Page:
But nothing's happened to Collins or Murkowski, not even a Trump tweet. A search of the RNC and NRSC’s websites shows nothing but tangential mentions of Collins, and congratulations for Murkowski’s 2016 primary win. And these two still hold committee chairmanships!
Stop blinking first
After Paul’s amendment failed, history repeated itself as most Senate Republicans voted for the spending bill, Planned Parenthood and all. For years we’ve heard that such votes are unfortunate necessities to prevent – or at least, avoid the blame for – government shutdowns.
But where is it written that pro-lifers are “obstructionists” and pro-aborts are just trying to keep the lights on? Why should pro-lifers accept the blame for a handful of extremists’ refusal to pay the bills unless they can cut a check to the abortion industry at the same time?
Under Barack Obama, pro-life leaders rightfully urged the GOP to make defunding “non-negotiable.” Many conservatives advocated daring Obama to veto an abortion-free budget, letting him explain why Planned Parenthood was more important to him than everything else. That case today, when we have a president who is willing to sign pro-life budgets, is even stronger.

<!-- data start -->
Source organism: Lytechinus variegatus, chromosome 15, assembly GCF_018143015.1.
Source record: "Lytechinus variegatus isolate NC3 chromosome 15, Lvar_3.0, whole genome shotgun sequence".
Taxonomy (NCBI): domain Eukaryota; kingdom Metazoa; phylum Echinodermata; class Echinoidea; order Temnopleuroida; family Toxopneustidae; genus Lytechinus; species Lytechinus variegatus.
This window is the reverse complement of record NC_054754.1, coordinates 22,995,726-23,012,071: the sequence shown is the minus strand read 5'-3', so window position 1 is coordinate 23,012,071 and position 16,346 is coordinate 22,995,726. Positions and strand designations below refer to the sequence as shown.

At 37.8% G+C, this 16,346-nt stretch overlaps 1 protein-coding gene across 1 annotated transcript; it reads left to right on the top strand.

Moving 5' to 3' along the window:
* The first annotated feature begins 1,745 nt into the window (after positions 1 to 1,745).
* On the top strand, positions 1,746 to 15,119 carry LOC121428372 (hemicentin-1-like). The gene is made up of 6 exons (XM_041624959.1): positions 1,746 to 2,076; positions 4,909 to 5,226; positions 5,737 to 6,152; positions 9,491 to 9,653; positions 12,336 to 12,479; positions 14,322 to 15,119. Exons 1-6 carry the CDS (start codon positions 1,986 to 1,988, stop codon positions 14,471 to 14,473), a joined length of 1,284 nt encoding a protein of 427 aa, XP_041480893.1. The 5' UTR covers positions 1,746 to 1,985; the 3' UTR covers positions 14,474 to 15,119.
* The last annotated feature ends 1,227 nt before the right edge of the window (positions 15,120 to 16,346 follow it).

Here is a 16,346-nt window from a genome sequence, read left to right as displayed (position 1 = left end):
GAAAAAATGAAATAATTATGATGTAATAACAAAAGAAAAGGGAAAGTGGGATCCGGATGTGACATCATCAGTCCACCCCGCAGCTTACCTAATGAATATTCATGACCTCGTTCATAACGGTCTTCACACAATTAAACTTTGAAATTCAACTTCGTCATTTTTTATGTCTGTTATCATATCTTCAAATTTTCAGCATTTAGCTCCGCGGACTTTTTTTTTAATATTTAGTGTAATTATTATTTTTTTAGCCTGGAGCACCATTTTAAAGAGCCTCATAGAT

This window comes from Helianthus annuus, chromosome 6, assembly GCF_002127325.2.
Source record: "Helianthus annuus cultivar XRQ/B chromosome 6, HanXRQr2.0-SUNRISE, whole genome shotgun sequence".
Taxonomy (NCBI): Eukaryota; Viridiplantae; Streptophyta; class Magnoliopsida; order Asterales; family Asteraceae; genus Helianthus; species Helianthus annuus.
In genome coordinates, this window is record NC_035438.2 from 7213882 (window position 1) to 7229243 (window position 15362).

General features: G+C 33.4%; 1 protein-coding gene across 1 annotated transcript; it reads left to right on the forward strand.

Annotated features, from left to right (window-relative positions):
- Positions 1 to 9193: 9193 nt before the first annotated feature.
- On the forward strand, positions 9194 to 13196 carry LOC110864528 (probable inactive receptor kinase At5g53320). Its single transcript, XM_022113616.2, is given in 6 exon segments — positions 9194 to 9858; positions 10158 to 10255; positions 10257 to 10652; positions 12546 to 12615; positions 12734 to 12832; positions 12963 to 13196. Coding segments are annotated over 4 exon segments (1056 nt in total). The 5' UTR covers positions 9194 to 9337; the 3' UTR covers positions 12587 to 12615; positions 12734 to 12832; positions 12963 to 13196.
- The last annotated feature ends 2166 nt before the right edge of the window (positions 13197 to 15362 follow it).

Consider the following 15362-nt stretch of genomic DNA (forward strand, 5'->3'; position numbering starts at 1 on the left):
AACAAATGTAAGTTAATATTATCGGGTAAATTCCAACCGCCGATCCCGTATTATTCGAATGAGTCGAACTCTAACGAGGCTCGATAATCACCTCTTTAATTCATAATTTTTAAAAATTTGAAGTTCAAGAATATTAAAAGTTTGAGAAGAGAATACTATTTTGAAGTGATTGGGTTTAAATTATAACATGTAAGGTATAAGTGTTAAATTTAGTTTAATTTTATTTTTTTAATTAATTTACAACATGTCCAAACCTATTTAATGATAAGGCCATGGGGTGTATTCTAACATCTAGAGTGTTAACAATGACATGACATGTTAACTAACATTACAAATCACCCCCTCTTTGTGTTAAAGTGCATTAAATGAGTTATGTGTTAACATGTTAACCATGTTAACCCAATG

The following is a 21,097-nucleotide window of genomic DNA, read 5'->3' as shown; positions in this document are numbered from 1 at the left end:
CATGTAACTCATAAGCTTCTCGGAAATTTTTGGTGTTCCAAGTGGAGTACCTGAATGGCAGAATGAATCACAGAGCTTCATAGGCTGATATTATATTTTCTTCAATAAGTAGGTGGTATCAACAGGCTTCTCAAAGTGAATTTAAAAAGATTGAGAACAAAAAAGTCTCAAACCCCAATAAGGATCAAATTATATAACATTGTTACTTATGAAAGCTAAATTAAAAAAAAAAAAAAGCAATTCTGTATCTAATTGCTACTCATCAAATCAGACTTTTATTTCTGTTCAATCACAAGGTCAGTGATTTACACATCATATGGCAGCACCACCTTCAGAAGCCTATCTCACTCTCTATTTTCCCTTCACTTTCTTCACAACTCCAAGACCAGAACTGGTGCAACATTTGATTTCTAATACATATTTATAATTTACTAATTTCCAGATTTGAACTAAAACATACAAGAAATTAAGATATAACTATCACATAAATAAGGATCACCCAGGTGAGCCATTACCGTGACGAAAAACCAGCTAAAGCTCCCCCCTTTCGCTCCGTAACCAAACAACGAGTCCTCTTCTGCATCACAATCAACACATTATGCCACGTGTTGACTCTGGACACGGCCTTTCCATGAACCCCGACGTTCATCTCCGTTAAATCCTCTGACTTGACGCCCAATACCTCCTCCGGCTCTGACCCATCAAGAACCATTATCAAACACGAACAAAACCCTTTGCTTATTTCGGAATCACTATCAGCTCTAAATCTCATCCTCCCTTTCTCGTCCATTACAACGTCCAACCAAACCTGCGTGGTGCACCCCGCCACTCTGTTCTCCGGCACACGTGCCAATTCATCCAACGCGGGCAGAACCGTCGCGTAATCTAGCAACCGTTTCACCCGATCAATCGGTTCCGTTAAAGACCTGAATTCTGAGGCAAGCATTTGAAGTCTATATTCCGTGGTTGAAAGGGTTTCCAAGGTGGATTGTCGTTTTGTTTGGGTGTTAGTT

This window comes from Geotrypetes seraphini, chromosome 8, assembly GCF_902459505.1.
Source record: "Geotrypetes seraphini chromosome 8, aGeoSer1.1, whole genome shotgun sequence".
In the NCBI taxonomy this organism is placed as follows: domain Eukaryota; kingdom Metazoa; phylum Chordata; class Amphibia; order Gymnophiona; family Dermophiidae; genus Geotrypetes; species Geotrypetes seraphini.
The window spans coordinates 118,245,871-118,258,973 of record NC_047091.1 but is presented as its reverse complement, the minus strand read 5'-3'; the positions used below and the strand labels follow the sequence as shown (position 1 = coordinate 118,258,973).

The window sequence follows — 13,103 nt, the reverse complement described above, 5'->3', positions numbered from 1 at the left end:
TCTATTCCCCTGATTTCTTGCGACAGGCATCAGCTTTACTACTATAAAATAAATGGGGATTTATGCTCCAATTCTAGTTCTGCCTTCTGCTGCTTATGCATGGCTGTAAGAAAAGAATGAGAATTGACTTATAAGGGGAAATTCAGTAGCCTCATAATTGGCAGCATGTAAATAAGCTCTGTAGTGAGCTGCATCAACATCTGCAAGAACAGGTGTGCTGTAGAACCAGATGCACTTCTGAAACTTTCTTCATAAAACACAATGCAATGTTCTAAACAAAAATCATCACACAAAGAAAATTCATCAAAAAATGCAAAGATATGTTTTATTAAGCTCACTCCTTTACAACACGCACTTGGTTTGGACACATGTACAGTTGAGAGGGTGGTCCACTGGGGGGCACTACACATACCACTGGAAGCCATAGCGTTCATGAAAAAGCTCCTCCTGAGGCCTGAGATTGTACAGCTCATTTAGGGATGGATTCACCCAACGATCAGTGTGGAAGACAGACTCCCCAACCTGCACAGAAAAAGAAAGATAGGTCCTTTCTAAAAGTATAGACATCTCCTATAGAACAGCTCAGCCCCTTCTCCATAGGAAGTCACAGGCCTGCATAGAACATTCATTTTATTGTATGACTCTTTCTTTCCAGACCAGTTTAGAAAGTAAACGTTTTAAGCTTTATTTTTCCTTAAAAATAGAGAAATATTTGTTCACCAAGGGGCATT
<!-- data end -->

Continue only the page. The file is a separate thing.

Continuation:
Past GOP Congresses have done it before and won on other issues, so if all else fails, pro-lifers should absolutely insist that Republicans call pro-aborts’ bluffs, then bring the case to the American people. Score the budgets themselves as pro-life votes. Force Planned Parenthood’s enablers to explain their priorities to their constituents, then let them decide whether the abortion lobby is worth sacrificing their careers.
Go to the mat for Life
This suggestion, like everything preceding it, ultimately boils down to a simple proposition: that fighting abortion deserves just as much moral urgency as our rhetoric projects. That means exhausting every tool at our disposal, trying new tactics when old ones fail for the umpteenth time, pushing back at least as hard as we get pushed, and yes, taking the occasional political risk.
Pro-lifers have to drag the GOP to a frank conversation about delivering results. Promises about “next time” can’t sustain a movement forever.